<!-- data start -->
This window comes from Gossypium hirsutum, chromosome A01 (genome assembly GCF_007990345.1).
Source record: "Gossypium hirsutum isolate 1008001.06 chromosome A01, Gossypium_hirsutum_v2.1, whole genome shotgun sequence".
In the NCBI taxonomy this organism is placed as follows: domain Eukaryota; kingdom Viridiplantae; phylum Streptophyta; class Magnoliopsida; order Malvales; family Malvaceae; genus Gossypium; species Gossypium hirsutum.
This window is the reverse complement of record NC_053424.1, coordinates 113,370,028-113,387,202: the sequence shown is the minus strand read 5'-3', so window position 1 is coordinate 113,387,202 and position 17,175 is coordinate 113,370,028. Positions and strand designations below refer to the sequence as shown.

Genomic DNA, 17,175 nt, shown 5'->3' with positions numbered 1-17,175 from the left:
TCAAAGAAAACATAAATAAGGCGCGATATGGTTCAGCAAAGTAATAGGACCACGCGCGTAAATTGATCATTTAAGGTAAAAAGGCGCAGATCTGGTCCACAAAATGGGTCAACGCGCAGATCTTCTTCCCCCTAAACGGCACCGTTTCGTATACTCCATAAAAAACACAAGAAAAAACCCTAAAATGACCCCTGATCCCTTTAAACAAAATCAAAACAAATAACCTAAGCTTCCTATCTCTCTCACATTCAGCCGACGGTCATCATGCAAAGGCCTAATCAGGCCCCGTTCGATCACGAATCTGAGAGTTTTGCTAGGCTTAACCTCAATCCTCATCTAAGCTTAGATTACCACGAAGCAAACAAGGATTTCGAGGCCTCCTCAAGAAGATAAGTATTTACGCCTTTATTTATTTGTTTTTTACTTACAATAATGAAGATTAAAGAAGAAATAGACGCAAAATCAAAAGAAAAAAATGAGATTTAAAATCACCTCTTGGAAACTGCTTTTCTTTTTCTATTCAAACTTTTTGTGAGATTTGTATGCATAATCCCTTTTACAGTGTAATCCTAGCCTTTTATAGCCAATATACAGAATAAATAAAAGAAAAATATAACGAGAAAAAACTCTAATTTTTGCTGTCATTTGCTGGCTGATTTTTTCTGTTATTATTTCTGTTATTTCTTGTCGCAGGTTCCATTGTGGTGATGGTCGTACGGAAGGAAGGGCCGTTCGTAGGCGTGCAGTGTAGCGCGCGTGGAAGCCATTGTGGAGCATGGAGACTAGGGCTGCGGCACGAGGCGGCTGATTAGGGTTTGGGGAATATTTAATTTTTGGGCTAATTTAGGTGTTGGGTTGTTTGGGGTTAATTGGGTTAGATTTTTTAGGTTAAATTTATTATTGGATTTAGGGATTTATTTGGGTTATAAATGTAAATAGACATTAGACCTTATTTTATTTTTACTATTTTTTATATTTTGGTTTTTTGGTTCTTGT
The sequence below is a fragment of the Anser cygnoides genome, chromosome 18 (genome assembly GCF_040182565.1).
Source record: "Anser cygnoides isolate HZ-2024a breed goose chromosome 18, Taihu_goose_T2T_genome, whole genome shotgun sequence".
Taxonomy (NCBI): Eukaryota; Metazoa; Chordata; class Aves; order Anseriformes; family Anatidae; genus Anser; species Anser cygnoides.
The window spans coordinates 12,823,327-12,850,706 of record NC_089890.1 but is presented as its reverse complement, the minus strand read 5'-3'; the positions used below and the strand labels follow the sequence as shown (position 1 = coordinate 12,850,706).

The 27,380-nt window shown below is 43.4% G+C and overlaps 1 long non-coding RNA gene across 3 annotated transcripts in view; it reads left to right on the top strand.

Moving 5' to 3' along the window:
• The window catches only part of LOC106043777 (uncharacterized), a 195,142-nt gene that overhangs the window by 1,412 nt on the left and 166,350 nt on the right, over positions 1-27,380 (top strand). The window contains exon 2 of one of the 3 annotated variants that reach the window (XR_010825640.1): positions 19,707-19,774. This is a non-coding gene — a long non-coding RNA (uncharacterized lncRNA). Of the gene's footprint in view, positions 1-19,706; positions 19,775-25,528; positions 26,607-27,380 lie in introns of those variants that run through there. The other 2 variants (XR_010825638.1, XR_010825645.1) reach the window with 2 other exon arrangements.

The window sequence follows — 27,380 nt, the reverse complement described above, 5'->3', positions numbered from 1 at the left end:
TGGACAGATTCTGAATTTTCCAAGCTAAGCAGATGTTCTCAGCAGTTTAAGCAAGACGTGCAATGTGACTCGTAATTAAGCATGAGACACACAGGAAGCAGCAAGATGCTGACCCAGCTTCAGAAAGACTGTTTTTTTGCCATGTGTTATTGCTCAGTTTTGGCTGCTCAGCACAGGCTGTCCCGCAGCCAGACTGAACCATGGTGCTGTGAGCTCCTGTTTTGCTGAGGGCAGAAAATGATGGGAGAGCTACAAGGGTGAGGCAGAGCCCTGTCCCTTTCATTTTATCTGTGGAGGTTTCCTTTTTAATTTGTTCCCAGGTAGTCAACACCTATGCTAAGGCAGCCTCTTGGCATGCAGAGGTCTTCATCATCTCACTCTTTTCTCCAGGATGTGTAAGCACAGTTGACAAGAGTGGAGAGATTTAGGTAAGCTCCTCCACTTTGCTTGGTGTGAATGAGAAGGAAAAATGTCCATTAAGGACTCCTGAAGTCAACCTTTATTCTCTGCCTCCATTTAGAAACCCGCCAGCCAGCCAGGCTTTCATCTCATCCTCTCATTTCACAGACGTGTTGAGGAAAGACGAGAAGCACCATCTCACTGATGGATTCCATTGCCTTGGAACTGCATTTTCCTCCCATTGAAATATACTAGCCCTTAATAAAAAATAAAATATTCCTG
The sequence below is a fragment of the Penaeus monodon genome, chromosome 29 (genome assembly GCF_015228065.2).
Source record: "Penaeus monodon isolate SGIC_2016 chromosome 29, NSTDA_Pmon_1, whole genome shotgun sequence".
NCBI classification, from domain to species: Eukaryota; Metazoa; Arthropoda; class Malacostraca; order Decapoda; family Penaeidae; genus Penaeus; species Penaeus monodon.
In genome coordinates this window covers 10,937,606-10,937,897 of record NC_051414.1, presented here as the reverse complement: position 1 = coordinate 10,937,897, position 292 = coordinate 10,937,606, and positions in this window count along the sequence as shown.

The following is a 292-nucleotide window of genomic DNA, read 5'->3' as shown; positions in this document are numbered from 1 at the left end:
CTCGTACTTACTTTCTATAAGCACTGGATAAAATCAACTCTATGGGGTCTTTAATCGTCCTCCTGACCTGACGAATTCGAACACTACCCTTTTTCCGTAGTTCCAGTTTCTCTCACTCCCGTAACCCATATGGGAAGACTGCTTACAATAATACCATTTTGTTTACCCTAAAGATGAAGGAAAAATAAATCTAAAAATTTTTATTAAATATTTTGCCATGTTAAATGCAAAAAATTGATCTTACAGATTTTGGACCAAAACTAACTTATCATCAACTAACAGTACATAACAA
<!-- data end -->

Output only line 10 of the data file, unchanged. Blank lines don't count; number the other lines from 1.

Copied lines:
The window spans coordinates 12,823,327-12,850,706 of record NC_089890.1 but is presented as its reverse complement, the minus strand read 5'-3'; the positions used below and the strand labels follow the sequence as shown (position 1 = coordinate 12,850,706).